Norman Oppenheimer is a small time operator who befriends a young politician at a low point in his life. Three years later, when the politician becomes an influential world leader, Norman's life dramatically changes for better and worse.
Three Christs follows Dr. Alan Stone who is treating three paranoid schizophrenic patients at the Ypsilanti State Hospital in Michigan, each of whom believed they were Jesus Christ. What transpires is both comic and deeply moving.
A young Englishman plots revenge against his late cousin's mysterious, beautiful wife, believing her responsible for his death. But his feelings become complicated as he finds himself falling under the beguiling spell of her charms.
Norman Oppenheimer is the President of New York based Oppenheimer Strategies. His word-of-mouth business is consulting work largely in American-Israeli business and politics, that focus due to being Jewish. Most of that work is as a fixer: doing work that others don't want to do and with which they don't want to be officially associated. In reality, Norman is a shyster, and not a very good one at that. His office is comprised of his cell phone and whatever is stuffed in his satchel which is usually slung over his shoulder as he wanders the streets. What he promises is making connections, setting up a meeting between his guy and the other guy. Generally, "his guy" is non-existent, he dropping names of people he usually doesn't know to make connections. A usual tactic he uses is to say that his deceased wife was personally connected to so-and-so, such as being a babysitter, those stories always untrue. All he needs is for one of the people that he approaches to believe a story to build ...Written by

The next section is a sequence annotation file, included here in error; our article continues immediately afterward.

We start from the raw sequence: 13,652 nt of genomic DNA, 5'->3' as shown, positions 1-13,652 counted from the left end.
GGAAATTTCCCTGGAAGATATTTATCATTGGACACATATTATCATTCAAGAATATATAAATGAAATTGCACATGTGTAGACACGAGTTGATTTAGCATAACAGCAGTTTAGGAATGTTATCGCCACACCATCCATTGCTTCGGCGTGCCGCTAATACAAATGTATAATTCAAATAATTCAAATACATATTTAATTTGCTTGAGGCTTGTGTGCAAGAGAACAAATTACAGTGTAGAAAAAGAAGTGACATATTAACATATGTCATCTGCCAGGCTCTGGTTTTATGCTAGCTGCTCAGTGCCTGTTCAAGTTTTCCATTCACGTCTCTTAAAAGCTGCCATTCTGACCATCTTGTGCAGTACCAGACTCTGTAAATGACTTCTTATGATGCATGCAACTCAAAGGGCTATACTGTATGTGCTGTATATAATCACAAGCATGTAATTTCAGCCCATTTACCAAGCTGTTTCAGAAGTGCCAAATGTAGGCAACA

There are two kinds of moguls: First kind is like a big ocean liner ship. Makes a lot of waves, a lot of noise, everybody sees it coming from miles away. Like Jo Wilf. I think your boss, Minister Maor, is actually... in his close circle of friends. of course. And then there is Arthur. Well, Arthur is more like a nuclear submarine. he's quiet, he's fast, he's young. Extremely sophisticated.
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Joseph Cedar's English-language, U.S.-Israeli co-production starring Richard Gere does not disappoint. Gere does a great job playing the titular role, a Manhattan consultant who has a knack for enticing powerful people. He meets a prominent Israeli politician in New York, and ends up offering to buy him an expensive pair of shoes. Later, the man becomes Prime Minister of Israel, setting the stage for major conflict. The script in this film is excellent. It is both witty and sophisticated at the same time, perfectly blending complexity and playfulness. Such a blend also manifests itself in the film's tone, which is handled very well given the film's themes and subject matter. If there's one complaint I have about this film, it is that of the pacing: the four-act structure of the film could have been paced better, as the second and third acts seem to have relatively little substance relative to the rest of the film. Other than that fairly minor complaint, this is most certainly a great film. Definitely recommended. 8.5/10
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